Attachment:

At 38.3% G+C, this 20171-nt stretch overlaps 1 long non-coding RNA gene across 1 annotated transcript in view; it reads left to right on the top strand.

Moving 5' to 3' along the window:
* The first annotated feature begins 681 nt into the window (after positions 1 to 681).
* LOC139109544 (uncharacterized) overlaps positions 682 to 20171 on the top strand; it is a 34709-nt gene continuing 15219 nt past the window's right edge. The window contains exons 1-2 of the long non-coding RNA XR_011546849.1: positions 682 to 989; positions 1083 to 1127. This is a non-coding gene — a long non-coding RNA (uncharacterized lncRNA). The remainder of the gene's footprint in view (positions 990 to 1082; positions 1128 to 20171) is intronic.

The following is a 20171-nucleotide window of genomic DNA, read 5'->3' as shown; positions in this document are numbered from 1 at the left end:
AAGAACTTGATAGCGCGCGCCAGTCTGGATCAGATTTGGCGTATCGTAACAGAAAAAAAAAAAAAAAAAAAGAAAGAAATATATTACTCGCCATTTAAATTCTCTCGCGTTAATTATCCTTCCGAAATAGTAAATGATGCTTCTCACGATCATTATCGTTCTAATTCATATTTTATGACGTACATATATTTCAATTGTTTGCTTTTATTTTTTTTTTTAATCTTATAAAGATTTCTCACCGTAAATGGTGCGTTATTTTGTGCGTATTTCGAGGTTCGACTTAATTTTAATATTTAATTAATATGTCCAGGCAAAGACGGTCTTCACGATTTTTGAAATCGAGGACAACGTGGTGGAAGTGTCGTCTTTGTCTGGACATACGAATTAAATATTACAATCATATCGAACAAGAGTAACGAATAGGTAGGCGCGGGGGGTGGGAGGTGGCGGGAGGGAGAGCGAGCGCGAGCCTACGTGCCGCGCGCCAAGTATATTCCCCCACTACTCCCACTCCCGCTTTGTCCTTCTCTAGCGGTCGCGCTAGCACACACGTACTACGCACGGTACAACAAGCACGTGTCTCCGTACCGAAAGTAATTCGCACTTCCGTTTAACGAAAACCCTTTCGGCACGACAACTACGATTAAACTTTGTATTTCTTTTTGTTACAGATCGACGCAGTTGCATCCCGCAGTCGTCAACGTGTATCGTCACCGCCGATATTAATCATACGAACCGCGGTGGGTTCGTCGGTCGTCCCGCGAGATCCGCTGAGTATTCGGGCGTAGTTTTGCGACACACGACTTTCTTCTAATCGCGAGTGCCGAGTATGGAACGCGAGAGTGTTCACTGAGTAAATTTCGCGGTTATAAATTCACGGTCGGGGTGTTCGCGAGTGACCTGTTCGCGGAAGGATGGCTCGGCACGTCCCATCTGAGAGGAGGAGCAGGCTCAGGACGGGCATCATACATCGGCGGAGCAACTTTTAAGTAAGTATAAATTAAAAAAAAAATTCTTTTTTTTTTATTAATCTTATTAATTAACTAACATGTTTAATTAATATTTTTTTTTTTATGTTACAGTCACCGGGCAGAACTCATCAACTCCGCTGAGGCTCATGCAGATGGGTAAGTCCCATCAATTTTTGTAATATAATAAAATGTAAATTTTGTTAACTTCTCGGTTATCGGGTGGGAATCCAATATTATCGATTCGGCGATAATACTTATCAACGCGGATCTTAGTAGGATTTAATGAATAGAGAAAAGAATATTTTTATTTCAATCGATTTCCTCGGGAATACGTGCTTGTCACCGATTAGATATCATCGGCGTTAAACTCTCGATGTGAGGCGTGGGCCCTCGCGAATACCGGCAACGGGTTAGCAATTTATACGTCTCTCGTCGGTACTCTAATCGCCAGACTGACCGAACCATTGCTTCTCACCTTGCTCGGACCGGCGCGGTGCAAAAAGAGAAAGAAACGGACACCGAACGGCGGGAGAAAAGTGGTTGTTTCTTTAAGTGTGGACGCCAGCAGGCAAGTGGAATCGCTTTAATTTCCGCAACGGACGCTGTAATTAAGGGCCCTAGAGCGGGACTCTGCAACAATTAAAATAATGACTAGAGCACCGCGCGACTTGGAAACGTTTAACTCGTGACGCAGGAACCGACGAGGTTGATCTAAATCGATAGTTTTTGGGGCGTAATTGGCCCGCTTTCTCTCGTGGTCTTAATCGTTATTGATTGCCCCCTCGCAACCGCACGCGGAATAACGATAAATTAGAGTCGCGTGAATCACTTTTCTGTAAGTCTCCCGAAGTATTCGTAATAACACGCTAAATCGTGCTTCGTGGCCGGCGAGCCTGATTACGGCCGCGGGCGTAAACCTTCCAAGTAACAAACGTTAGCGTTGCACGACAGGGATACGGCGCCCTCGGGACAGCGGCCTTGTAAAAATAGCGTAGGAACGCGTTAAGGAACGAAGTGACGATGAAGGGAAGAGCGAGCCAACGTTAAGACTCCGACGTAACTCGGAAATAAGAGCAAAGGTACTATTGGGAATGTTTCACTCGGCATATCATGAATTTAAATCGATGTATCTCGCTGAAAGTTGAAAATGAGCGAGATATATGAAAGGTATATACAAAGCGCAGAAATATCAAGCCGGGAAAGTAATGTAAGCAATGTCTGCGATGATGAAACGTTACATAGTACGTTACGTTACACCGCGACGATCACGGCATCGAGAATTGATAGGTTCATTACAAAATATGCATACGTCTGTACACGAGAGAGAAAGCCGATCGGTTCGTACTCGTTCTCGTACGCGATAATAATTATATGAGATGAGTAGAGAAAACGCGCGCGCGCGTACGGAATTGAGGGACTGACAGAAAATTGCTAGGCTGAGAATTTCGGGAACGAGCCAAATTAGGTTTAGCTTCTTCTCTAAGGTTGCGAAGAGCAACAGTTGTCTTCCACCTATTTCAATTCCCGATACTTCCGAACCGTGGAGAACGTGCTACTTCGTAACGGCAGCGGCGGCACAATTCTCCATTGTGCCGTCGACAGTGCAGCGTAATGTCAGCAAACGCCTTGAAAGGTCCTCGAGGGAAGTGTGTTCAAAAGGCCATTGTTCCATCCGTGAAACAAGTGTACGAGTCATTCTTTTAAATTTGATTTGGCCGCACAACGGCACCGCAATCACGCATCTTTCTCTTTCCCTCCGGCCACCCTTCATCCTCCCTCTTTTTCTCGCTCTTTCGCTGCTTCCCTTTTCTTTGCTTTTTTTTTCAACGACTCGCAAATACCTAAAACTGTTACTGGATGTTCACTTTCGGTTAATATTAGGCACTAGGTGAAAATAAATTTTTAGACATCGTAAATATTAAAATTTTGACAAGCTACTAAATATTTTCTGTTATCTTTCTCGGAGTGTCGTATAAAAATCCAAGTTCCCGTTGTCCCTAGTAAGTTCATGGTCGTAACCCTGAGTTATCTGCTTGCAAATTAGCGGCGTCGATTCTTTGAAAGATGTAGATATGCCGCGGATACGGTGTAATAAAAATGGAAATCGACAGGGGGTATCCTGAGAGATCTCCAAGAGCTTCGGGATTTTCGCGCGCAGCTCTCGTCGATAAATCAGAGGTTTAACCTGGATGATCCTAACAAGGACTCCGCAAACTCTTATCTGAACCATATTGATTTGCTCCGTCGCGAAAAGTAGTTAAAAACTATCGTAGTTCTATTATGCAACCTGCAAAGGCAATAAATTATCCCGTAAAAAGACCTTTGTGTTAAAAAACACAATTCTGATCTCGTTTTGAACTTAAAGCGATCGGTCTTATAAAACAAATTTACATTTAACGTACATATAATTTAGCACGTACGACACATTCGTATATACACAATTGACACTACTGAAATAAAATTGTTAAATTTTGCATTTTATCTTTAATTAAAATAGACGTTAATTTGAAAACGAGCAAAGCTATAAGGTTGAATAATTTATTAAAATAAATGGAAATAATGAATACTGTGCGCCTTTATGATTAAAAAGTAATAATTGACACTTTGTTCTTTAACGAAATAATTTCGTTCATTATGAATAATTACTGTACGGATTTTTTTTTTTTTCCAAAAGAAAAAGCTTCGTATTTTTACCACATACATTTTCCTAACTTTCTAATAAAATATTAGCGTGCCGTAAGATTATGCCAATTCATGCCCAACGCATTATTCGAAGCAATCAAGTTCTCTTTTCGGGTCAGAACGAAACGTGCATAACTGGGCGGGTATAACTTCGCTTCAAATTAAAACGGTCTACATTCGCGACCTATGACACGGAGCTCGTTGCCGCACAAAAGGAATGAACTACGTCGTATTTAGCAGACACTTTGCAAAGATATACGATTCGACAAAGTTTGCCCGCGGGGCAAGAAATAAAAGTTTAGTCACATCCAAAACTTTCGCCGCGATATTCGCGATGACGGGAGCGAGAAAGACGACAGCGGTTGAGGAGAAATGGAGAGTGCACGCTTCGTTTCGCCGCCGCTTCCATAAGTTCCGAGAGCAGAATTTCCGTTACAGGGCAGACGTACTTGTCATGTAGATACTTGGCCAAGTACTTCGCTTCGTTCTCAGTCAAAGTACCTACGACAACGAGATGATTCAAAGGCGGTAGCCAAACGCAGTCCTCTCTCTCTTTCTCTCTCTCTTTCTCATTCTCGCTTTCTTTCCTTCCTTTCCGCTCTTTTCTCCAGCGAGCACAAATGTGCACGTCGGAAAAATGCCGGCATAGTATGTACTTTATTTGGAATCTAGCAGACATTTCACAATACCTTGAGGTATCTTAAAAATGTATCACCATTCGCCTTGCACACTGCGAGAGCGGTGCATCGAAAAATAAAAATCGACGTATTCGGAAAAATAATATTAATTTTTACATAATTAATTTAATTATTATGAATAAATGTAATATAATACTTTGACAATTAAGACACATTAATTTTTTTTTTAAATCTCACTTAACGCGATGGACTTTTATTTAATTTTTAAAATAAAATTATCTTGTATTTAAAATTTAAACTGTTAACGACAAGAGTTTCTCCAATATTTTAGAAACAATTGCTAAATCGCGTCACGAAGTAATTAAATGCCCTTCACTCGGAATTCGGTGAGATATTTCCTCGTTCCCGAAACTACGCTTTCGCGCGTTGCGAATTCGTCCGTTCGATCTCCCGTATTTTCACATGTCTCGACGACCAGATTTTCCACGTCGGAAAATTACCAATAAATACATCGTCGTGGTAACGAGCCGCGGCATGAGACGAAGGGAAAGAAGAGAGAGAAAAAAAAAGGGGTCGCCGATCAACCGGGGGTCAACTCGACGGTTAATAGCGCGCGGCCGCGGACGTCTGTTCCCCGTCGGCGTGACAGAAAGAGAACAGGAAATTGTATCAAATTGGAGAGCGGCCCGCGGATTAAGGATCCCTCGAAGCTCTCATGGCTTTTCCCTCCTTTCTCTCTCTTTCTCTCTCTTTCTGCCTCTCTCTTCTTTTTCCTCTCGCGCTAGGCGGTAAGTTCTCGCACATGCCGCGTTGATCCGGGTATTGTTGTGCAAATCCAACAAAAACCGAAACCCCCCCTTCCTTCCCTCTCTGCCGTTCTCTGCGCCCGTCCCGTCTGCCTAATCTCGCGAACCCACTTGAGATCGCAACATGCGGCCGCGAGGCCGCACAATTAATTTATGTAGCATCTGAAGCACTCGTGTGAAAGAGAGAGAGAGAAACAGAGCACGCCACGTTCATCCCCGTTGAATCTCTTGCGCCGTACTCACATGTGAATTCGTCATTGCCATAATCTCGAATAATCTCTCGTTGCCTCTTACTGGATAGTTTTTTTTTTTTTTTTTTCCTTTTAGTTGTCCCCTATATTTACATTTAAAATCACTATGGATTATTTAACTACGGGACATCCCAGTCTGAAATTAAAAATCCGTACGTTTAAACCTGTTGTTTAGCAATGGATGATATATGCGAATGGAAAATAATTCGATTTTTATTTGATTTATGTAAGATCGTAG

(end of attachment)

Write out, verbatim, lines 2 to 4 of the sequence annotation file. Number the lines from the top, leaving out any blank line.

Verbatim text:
Moving 5' to 3' along the window:
* The first annotated feature begins 681 nt into the window (after positions 1 to 681).
* LOC139109544 (uncharacterized) overlaps positions 682 to 20171 on the top strand; it is a 34709-nt gene continuing 15219 nt past the window's right edge. The window contains exons 1-2 of the long non-coding RNA XR_011546849.1: positions 682 to 989; positions 1083 to 1127. This is a non-coding gene — a long non-coding RNA (uncharacterized lncRNA). The remainder of the gene's footprint in view (positions 990 to 1082; positions 1128 to 20171) is intronic.